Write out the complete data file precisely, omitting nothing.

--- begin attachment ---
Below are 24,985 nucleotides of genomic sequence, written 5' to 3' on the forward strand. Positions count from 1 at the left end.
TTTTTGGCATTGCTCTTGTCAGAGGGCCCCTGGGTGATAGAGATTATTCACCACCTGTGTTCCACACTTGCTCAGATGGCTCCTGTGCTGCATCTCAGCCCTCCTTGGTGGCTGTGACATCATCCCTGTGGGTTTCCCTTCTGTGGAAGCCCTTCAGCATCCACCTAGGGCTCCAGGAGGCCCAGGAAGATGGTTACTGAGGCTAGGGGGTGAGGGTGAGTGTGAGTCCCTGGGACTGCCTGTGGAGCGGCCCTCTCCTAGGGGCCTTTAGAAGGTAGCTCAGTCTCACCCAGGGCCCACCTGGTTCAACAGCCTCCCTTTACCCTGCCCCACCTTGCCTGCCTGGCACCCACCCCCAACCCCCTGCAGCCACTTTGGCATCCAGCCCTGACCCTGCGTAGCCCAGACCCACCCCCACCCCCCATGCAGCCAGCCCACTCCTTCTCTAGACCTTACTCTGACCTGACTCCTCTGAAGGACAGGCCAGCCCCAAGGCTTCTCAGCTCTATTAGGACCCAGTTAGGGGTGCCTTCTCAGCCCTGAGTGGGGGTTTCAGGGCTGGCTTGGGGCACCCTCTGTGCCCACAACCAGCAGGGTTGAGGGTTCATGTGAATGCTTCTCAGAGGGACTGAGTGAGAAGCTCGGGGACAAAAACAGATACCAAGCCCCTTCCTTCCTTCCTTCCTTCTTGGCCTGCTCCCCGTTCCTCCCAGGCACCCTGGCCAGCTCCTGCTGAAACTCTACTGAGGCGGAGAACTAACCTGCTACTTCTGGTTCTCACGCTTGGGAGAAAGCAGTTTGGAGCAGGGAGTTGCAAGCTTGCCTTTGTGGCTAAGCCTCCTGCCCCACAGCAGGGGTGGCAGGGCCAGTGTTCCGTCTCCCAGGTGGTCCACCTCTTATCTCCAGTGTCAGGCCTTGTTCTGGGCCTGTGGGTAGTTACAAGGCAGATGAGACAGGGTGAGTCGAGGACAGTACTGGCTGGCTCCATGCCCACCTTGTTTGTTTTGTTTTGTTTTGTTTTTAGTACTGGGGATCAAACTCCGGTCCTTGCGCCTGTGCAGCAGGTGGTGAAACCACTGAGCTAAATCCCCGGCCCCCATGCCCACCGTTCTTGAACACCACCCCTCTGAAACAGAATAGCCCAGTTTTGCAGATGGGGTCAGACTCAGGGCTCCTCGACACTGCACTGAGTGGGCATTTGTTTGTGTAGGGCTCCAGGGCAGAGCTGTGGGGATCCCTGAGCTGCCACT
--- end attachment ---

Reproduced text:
Below are 24,985 nucleotides of genomic sequence, written 5' to 3' on the forward strand. Positions count from 1 at the left end.
TTTTTGGCATTGCTCTTGTCAGAGGGCCCCTGGGTGATAGAGATTATTCACCACCTGTGTTCCACACTTGCTCAGATGGCTCCTGTGCTGCATCTCAGCCCTCCTTGGTGGCTGTGACATCATCCCTGTGGGTTTCCCTTCTGTGGAAGCCCTTCAGCATCCACCTAGGGCTCCAGGAGGCCCAGGAAGATGGTTACTGAGGCTAGGGGGTGAGGGTGAGTGTGAGTCCCTGGGACTGCCTGTGGAGCGGCCCTCTCCTAGGGGCCTTTAGAAGGTAGCTCAGTCTCACCCAGGGCCCACCTGGTTCAACAGCCTCCCTTTACCCTGCCCCACCTTGCCTGCCTGGCACCCACCCCCAACCCCCTGCAGCCACTTTGGCATCCAGCCCTGACCCTGCGTAGCCCAGACCCACCCCCACCCCCCATGCAGCCAGCCCACTCCTTCTCTAGACCTTACTCTGACCTGACTCCTCTGAAGGACAGGCCAGCCCCAAGGCTTCTCAGCTCTATTAGGACCCAGTTAGGGGTGCCTTCTCAGCCCTGAGTGGGGGTTTCAGGGCTGGCTTGGGGCACCCTCTGTGCCCACAACCAGCAGGGTTGAGGGTTCATGTGAATGCTTCTCAGAGGGACTGAGTGAGAAGCTCGGGGACAAAAACAGATACCAAGCCCCTTCCTTCCTTCCTTCCTTCTTGGCCTGCTCCCCGTTCCTCCCAGGCACCCTGGCCAGCTCCTGCTGAAACTCTACTGAGGCGGAGAACTAACCTGCTACTTCTGGTTCTCACGCTTGGGAGAAAGCAGTTTGGAGCAGGGAGTTGCAAGCTTGCCTTTGTGGCTAAGCCTCCTGCCCCACAGCAGGGGTGGCAGGGCCAGTGTTCCGTCTCCCAGGTGGTCCACCTCTTATCTCCAGTGTCAGGCCTTGTTCTGGGCCTGTGGGTAGTTACAAGGCAGATGAGACAGGGTGAGTCGAGGACAGTACTGGCTGGCTCCATGCCCACCTTGTTTGTTTTGTTTTGTTTTGTTTTTAGTACTGGGGATCAAACTCCGGTCCTTGCGCCTGTGCAGCAGGTGGTGAAACCACTGAGCTAAATCCCCGGCCCCCATGCCCACCGTTCTTGAACACCACCCCTCTGAAACAGAATAGCCCAGTTTTGCAGATGGGGTCAGACTCAGGGCTCCTCGACACTGCACTGAGTGGGCATTTGTTTGTGTAGGGCTCCAGGGCAGAGCTGTGGGGATCCCTGAGCTGCCACT